Spring is in the air, which means it’s also allergy season. If you get symptoms like headaches, sneezing, constant congestion, and runny nose especially in the springtime or fall, chances are you’re dealing with some sort of seasonal allergy. Since many over the counter antihistamines have side effects like drowsiness or a feeling of brain fog, many people end up suffering with uncertainty of where to turn or seek out a more natural approach for relief. The following solutions have been shown to improve seasonal allergies as well as more long term chronic allergy conditions and even asthma. But first, let’s look at what happens when there is an allergy. When our bodies come into contact with a protein (from pollen, for example) our immune system may communicate an alert to us that it doesn’t really like that foreign substance in there! This alert triggers a response series that causes histamine levels to raise in the body. When higher than normal levels of histamine are released into the body, things like our mucus membranes swell up and mucus starts to flow, among other things! While this can be very annoying, it’s a sign that our immune system is doing its job since mucus is developed to help flush unwanted material from our bodies. Another reason our immune systems react on high alert actually has to do with other factors going on in the body. For example, chronic stress, poor sleep habits, and a diet with high sugar intake will put the system in an already heightened state. Add in an allergen and the body easily reacts, which means seasonal allergies are receiving a more severe response than what they would have in the past or during a time when stress, sleep, and nutrition were more optimal in the body. Histamine intolerance, or when the body becomes overloaded with histamine, can come from allergies, but also may come from poor detoxification of histamine. The solutions below will aid in reducing overall histamine, which would impact the high release and the detoxification process of these symptoms. Natural Solutions Quercetin - Quercetin is a great place to start as a natural plant based supplement, commonly found in foods like apples, onions, berries, citrus fruits, and buckwheat. Quercetin, which influences the polyphenol responsible for any yellowish tints found in these foods, is actually a potent antihistamine! Specifically, quercetin helps to calm the immune system to reduce or prevent histamine release. It’s most effective as it builds up in the system so taking quercetin a few weeks leading up to allergy season and then throughout the troubling months may provide the most relief. Be sure to consult with your physician prior to supplementing especially if you are taking any blood thinners (including a daily aspirin). Overall, quercetin is a very safe supplement to explore and even has positive and helpful gut-healing side effects, which may assist in histamine breakdown. B-Complex supplement - Vitamin Bs in the body help to break down excess histamine that lives in our tissues and can be a very substantial part of the puzzle for those dealing with histamine overload. Vitamin D3 and Zinc - Make sure levels are optimal to ensure a strong immune system. Probiotics - Probiotics, very helpful for digestion and gut health, are also important to help the body break down histamine in the system. Lactobacillus Rhamnosus is a particular strain of probiotic that is extremely helpful in this role and is easy to find. Foods High in Histamine Lowering the histamine load in the body is key to helping alleviate symptoms brought on by seasonal allergies. Interestingly enough, most of the histamine in our bodies comes from the food we eat.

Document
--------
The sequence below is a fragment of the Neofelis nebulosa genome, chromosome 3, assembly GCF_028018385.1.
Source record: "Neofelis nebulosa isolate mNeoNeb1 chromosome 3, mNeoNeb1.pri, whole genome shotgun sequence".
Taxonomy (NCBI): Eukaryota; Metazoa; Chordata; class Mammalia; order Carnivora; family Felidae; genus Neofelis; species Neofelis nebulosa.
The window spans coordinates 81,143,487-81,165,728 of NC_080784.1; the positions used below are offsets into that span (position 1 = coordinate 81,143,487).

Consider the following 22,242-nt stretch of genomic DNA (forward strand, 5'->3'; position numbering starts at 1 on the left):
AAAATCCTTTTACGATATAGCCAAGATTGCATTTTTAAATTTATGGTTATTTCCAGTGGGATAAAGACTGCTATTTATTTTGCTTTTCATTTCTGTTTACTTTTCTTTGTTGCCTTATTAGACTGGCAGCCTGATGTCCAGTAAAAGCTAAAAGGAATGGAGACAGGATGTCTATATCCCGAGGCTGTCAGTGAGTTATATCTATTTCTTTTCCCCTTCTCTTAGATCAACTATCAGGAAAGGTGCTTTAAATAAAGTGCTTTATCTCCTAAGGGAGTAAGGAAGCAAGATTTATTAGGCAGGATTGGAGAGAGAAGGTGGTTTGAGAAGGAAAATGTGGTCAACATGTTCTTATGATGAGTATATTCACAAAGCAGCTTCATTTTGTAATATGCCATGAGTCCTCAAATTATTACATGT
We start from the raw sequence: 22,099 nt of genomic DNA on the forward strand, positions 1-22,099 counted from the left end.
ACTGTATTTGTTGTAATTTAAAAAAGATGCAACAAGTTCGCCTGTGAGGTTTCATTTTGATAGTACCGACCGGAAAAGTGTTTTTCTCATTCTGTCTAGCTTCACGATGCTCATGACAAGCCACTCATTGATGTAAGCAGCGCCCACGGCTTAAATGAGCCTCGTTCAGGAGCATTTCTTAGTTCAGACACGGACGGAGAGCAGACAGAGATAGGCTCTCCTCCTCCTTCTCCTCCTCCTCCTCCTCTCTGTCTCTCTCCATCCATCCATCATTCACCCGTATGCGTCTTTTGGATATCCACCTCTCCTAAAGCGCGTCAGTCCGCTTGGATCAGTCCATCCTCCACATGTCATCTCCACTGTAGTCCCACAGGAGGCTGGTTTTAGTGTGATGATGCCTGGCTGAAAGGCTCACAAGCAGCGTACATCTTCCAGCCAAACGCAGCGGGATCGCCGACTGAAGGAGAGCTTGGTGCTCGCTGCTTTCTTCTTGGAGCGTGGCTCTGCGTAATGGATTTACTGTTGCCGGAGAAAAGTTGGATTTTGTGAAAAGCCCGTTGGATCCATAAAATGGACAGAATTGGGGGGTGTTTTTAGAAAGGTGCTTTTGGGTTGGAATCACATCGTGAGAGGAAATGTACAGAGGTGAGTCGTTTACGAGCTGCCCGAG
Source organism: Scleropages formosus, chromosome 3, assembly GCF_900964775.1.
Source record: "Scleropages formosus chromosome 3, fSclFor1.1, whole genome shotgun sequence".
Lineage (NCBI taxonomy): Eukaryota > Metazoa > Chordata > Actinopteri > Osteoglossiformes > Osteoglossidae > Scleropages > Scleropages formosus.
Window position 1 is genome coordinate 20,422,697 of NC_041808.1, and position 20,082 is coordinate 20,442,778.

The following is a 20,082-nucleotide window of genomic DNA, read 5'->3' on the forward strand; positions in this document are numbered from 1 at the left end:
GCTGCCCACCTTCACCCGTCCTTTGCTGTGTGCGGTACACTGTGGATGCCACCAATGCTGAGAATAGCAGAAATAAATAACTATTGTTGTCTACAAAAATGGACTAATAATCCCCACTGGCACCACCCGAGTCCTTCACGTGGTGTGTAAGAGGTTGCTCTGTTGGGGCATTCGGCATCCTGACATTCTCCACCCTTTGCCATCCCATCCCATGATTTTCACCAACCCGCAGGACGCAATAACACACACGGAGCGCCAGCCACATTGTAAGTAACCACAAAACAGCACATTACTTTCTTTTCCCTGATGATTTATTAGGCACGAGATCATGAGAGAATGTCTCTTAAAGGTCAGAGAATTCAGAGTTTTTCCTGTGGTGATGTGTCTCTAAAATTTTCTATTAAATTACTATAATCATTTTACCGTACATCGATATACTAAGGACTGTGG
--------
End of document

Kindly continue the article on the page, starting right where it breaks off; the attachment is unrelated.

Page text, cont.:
If you experience intense allergies, consider reducing or eliminating these foods completely while symptoms are at their height:
● Dairy foods
● Processed lunch meats
● Wine and beer
● Any foods made with yeast (bread)
● Fermented/cultured foods
● Canned Fish (like sardines)
The best way to determine if histamine is playing a role in your seasonal allergies is to eliminate these foods for a period of two full weeks. Adding on additional supplementation, as mentioned prior, should be a conversation you have with your practitioner, but this experimental diet may give you a lot of answers as it relates to the root cause of your symptoms because many histamine intolerance cases are disguised with an allergy diagnosis. This information is especially helpful for those where an allergist wasn’t able to pinpoint a definite source of the allergy. In this case, histamine intolerance as the root source (vs. an allergy) should be looked at more closely.